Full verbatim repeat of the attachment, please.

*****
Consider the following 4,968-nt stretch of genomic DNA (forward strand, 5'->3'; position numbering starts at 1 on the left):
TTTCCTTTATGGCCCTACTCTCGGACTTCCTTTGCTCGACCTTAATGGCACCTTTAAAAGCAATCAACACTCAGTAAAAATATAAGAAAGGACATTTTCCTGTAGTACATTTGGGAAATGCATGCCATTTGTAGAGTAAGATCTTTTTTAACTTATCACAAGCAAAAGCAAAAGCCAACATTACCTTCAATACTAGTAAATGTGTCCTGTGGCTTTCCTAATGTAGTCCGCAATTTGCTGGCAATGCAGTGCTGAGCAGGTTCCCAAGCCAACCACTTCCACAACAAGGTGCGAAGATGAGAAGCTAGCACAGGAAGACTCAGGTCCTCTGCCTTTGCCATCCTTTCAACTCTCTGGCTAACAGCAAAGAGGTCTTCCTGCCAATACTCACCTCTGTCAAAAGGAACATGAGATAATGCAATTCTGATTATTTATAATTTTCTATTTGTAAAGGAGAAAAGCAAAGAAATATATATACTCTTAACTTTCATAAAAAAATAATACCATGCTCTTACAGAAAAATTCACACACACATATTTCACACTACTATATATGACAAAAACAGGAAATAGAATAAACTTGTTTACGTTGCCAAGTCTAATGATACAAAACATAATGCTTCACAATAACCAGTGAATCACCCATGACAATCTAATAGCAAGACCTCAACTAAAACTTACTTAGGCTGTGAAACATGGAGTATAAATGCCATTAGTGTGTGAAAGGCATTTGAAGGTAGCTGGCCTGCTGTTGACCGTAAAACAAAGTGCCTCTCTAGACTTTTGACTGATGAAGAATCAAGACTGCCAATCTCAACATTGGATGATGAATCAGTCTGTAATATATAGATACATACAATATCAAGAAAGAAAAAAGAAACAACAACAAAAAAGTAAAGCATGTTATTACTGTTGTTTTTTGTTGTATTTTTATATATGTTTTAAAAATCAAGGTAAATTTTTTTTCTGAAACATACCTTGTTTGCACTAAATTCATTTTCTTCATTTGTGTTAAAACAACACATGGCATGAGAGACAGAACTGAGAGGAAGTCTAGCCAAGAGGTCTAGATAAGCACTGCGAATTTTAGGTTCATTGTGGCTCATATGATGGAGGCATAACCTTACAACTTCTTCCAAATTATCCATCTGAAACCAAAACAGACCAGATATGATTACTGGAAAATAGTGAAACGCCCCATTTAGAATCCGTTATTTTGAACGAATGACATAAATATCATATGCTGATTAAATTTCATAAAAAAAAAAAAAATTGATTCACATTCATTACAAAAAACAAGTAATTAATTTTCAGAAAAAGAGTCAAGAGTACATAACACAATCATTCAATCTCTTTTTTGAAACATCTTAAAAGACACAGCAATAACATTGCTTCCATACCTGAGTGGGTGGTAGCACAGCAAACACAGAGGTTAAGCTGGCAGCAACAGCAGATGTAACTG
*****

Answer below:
Consider the following 4,968-nt stretch of genomic DNA (forward strand, 5'->3'; position numbering starts at 1 on the left):
TTTCCTTTATGGCCCTACTCTCGGACTTCCTTTGCTCGACCTTAATGGCACCTTTAAAAGCAATCAACACTCAGTAAAAATATAAGAAAGGACATTTTCCTGTAGTACATTTGGGAAATGCATGCCATTTGTAGAGTAAGATCTTTTTTAACTTATCACAAGCAAAAGCAAAAGCCAACATTACCTTCAATACTAGTAAATGTGTCCTGTGGCTTTCCTAATGTAGTCCGCAATTTGCTGGCAATGCAGTGCTGAGCAGGTTCCCAAGCCAACCACTTCCACAACAAGGTGCGAAGATGAGAAGCTAGCACAGGAAGACTCAGGTCCTCTGCCTTTGCCATCCTTTCAACTCTCTGGCTAACAGCAAAGAGGTCTTCCTGCCAATACTCACCTCTGTCAAAAGGAACATGAGATAATGCAATTCTGATTATTTATAATTTTCTATTTGTAAAGGAGAAAAGCAAAGAAATATATATACTCTTAACTTTCATAAAAAAATAATACCATGCTCTTACAGAAAAATTCACACACACATATTTCACACTACTATATATGACAAAAACAGGAAATAGAATAAACTTGTTTACGTTGCCAAGTCTAATGATACAAAACATAATGCTTCACAATAACCAGTGAATCACCCATGACAATCTAATAGCAAGACCTCAACTAAAACTTACTTAGGCTGTGAAACATGGAGTATAAATGCCATTAGTGTGTGAAAGGCATTTGAAGGTAGCTGGCCTGCTGTTGACCGTAAAACAAAGTGCCTCTCTAGACTTTTGACTGATGAAGAATCAAGACTGCCAATCTCAACATTGGATGATGAATCAGTCTGTAATATATAGATACATACAATATCAAGAAAGAAAAAAGAAACAACAACAAAAAAGTAAAGCATGTTATTACTGTTGTTTTTTGTTGTATTTTTATATATGTTTTAAAAATCAAGGTAAATTTTTTTTCTGAAACATACCTTGTTTGCACTAAATTCATTTTCTTCATTTGTGTTAAAACAACACATGGCATGAGAGACAGAACTGAGAGGAAGTCTAGCCAAGAGGTCTAGATAAGCACTGCGAATTTTAGGTTCATTGTGGCTCATATGATGGAGGCATAACCTTACAACTTCTTCCAAATTATCCATCTGAAACCAAAACAGACCAGATATGATTACTGGAAAATAGTGAAACGCCCCATTTAGAATCCGTTATTTTGAACGAATGACATAAATATCATATGCTGATTAAATTTCATAAAAAAAAAAAAAATTGATTCACATTCATTACAAAAAACAAGTAATTAATTTTCAGAAAAAGAGTCAAGAGTACATAACACAATCATTCAATCTCTTTTTTGAAACATCTTAAAAGACACAGCAATAACATTGCTTCCATACCTGAGTGGGTGGTAGCACAGCAAACACAGAGGTTAAGCTGGCAGCAACAGCAGATGTAACTG